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This manuscript contains notes by Iolo Morganwg (Edward Williams, 1747-1826) for a projected book called 'The History of the British Bards'. Like many of his contemporaries, Iolo believed that the Welsh bards had inherited the learning and traditions of the Druids of the ancient world. Iolo, however, declared that Druidism had survived in its purest form in Glamorgan, his birthplace. He produced a vast corpus of literary forgeries and Druidic lore to justify this claim.

Iolo was born in Llancarfan, the son of Edward and Anne Williams. His father was a stonemason. Iolo said that he learnt to read by watching his father cutting letters on gravestones. His mother was a cultured woman and a member of the Mathews family of gentry of Llandaf and Radyr.

Iolo mastered his father's trade, and in 1773 he went to London to look for work. There, by frequenting the lively meetings of the Gwyneddigion Society, he came to participate in the Welsh life of the city. After working in various parts of England, he returned to the Vale of Glamorgan in 1777; and in 1781 he married Margaret Roberts. During 1786-7, following a troubled period as a businessman, Iolo spent time in a debtor's prison in Cardiff. It is believed that Cyfrinach Beirdd Ynys Prydain ('The Secret of the Bards of the Isle of Britain'), one of his most accomplished forgeries, was a product of his year in prison.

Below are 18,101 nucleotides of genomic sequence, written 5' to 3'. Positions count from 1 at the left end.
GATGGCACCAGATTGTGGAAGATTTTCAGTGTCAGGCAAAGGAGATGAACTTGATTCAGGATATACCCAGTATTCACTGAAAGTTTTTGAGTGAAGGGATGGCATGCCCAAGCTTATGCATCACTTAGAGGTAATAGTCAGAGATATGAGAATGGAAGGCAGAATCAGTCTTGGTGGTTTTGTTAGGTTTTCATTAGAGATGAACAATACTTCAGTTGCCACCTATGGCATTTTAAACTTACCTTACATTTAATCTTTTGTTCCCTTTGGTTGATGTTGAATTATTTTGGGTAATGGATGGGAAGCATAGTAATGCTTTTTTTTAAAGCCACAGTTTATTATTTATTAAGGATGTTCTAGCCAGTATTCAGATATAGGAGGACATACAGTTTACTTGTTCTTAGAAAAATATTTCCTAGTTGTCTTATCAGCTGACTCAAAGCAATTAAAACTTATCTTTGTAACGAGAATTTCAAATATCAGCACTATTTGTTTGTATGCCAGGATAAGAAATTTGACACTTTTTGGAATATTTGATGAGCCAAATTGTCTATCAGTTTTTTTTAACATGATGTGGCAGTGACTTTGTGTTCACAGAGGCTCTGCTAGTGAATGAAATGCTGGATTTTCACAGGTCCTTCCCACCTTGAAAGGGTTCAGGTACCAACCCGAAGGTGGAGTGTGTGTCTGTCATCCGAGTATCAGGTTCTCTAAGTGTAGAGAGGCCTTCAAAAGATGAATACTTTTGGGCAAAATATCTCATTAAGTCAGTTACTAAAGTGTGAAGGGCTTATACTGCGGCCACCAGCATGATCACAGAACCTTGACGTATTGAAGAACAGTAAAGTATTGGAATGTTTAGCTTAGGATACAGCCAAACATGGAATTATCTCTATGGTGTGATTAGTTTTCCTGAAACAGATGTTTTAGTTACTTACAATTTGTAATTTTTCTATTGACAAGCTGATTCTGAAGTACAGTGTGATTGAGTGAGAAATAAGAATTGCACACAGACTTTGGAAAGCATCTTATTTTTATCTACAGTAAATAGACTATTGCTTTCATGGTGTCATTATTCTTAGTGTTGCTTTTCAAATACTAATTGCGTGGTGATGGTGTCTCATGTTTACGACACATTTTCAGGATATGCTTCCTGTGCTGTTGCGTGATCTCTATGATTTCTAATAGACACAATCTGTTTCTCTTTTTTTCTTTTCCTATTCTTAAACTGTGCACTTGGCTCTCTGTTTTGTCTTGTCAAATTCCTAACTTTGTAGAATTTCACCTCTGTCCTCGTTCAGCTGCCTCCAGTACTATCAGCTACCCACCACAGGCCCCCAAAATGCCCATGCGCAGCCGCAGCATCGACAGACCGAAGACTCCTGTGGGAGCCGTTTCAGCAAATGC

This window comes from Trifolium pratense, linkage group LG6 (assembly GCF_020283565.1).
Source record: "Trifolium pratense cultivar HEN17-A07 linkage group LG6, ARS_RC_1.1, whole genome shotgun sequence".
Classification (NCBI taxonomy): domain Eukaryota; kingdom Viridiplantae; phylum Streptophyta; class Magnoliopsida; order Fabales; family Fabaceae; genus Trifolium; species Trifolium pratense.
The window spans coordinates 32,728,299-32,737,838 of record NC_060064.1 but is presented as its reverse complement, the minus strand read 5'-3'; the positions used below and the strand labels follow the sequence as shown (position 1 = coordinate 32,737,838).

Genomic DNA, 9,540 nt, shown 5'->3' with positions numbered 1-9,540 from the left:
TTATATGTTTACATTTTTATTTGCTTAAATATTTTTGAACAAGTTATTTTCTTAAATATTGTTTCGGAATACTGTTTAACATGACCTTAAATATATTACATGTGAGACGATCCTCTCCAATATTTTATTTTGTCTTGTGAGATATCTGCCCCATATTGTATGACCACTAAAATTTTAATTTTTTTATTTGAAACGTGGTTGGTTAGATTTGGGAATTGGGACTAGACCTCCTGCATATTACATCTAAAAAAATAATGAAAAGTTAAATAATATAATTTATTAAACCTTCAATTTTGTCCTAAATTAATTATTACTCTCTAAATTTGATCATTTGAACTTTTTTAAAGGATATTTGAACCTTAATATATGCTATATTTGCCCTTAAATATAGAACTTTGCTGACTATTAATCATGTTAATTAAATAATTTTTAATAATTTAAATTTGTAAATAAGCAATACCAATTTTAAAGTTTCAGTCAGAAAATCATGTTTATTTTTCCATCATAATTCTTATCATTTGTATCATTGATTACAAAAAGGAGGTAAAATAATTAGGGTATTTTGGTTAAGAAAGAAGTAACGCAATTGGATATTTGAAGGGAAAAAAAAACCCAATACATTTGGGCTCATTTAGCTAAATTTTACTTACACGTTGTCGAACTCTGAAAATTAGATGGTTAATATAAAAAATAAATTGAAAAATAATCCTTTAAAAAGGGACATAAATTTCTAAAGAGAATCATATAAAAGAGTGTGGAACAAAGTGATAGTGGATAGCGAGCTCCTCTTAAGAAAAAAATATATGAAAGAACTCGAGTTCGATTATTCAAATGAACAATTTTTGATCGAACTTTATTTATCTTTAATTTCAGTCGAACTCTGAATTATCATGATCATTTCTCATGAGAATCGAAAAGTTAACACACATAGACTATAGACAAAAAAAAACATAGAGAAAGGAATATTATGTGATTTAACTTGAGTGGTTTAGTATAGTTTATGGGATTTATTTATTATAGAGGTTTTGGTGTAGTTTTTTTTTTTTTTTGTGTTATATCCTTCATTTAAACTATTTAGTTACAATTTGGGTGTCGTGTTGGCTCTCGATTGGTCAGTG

In 1791, he returned to London proclaiming, in both Welsh and English literary circles, that he was heir to all the mysteries of Druidism. In 1792 on Primrose Hill, in London, he held the first ceremony of Gorsedd Beirdd Ynys Prydain (The Gorsedd of the Bards of the Island of Britain). The ceremony was later to become one of the main attractions at the National Eisteddfod.

Iolo returned to Wales in 1795, and began collecting material for his magnum opus, 'The History of the British Bards', a book that would, he believed, explain all the history and learning of the Druids to the world. In 1801 and 1807, a large number of his forgeries were published in the Myvyrian Archaiology, after he had persuaded the editors that they were texts copied from old manuscripts. Yet he never managed to write 'The History of the British Bards'. He died in 1826, leaving an enormous collection of manuscripts. This collection is now at the National Library of Wales.

Iolo's papers were read voraciously by his disciples during the 19th century, and his forgeries were not exposed until the 20th century, through the scholarship of Griffith John Williams. But his genius as a poet and visionary also came to be appreciated: one of the most inventive and prolific forgers in the history of literature.

Source: National Library of Wales

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